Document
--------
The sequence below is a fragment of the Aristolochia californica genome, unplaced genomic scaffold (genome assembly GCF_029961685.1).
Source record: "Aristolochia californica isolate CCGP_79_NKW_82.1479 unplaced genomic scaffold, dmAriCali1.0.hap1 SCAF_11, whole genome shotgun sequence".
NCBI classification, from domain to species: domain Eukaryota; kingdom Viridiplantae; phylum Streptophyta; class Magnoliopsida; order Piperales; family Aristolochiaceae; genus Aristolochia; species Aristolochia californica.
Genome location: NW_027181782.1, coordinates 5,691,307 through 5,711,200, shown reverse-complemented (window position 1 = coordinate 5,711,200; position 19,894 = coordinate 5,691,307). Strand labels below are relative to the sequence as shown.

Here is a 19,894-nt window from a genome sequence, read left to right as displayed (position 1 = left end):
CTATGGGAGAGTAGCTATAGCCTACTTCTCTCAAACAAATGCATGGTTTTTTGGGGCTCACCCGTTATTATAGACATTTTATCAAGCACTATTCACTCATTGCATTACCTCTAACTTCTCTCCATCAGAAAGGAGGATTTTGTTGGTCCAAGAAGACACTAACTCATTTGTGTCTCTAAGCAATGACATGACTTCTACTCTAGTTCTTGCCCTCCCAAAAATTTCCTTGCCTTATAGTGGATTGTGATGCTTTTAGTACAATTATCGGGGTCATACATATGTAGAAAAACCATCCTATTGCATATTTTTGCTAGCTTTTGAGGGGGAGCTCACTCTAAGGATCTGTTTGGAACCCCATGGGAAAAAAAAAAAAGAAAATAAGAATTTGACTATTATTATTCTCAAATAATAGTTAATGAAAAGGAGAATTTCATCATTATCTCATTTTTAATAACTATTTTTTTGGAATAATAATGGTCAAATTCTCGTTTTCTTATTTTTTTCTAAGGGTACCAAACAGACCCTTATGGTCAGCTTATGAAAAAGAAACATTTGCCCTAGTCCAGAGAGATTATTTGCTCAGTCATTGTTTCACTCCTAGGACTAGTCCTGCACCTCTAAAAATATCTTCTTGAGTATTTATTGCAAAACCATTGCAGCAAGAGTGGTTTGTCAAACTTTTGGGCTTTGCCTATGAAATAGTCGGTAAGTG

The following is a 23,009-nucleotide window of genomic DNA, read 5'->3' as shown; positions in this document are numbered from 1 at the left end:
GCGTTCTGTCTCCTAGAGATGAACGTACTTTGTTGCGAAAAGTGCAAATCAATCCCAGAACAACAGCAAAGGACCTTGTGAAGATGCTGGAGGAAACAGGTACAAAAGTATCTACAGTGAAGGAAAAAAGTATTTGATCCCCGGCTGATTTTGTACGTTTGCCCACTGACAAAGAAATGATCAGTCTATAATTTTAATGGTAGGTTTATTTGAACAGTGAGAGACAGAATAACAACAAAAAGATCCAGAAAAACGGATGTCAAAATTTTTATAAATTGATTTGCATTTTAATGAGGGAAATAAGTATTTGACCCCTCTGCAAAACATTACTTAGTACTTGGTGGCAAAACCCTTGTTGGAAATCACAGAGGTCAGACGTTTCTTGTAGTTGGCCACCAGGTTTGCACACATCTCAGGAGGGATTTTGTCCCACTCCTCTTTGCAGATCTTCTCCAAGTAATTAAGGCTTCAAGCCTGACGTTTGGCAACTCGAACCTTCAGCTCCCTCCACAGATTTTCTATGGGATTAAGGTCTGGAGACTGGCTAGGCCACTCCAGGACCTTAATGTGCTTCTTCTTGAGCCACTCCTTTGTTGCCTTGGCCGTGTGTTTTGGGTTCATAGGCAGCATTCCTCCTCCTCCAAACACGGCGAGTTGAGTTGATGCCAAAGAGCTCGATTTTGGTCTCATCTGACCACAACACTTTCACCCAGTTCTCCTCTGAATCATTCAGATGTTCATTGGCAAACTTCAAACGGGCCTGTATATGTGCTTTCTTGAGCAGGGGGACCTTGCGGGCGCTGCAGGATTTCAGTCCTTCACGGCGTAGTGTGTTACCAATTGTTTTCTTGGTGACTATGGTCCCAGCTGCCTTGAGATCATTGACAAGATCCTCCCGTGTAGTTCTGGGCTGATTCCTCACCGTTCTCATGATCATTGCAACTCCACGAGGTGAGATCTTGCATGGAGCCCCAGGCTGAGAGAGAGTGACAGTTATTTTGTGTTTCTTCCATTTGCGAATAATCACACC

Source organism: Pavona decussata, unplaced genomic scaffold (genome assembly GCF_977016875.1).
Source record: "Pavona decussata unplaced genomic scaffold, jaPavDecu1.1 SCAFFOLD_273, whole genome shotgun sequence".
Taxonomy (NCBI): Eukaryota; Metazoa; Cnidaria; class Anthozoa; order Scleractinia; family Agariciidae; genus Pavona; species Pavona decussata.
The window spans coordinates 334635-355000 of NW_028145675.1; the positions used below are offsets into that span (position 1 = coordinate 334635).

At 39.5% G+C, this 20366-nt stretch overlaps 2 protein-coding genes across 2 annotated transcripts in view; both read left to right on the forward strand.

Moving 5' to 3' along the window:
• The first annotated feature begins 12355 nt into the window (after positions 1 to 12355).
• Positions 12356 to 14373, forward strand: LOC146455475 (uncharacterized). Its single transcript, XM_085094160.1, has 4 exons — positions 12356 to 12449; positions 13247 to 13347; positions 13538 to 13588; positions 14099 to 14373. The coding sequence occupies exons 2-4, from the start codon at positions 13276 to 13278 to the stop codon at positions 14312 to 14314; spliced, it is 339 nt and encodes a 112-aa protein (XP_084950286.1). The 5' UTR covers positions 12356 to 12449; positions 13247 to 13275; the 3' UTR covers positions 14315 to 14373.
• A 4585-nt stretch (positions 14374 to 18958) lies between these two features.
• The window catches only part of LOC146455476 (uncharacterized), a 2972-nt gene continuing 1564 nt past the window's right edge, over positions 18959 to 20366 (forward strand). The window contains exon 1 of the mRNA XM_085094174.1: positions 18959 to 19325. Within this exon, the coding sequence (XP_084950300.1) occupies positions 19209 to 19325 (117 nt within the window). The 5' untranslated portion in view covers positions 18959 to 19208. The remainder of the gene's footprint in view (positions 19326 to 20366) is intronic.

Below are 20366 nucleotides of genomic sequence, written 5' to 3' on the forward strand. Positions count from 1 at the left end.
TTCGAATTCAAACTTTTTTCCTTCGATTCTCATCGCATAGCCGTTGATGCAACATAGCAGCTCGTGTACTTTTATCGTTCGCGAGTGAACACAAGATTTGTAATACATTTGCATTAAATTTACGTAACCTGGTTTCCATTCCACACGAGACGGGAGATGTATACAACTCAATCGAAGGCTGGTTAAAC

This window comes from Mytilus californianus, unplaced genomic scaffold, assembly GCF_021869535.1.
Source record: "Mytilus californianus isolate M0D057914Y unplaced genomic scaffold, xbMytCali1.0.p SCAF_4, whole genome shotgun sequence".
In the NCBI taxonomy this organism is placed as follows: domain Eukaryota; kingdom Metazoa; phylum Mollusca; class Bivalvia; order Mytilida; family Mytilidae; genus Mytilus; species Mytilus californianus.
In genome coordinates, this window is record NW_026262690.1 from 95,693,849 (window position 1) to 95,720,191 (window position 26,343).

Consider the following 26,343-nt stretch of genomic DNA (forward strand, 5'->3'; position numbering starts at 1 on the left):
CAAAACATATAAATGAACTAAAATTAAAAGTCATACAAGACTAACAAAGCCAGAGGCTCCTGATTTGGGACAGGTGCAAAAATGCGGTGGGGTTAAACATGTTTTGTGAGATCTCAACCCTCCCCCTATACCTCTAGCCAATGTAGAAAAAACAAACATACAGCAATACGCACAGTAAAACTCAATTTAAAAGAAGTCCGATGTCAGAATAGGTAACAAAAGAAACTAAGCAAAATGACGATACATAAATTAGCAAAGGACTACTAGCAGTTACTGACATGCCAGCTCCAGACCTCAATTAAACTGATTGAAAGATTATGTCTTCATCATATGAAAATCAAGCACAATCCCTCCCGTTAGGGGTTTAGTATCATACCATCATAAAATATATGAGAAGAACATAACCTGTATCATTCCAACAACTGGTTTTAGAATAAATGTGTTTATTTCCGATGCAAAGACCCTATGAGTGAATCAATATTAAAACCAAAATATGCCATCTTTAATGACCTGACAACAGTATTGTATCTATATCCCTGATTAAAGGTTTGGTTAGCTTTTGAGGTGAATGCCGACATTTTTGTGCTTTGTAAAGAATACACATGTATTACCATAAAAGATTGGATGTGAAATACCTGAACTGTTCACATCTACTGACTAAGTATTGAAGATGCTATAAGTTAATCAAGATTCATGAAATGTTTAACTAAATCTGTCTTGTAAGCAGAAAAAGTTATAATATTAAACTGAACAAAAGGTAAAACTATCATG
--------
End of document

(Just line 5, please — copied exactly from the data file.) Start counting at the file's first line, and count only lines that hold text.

Here is a 19,894-nt window from a genome sequence, read left to right as displayed (position 1 = left end):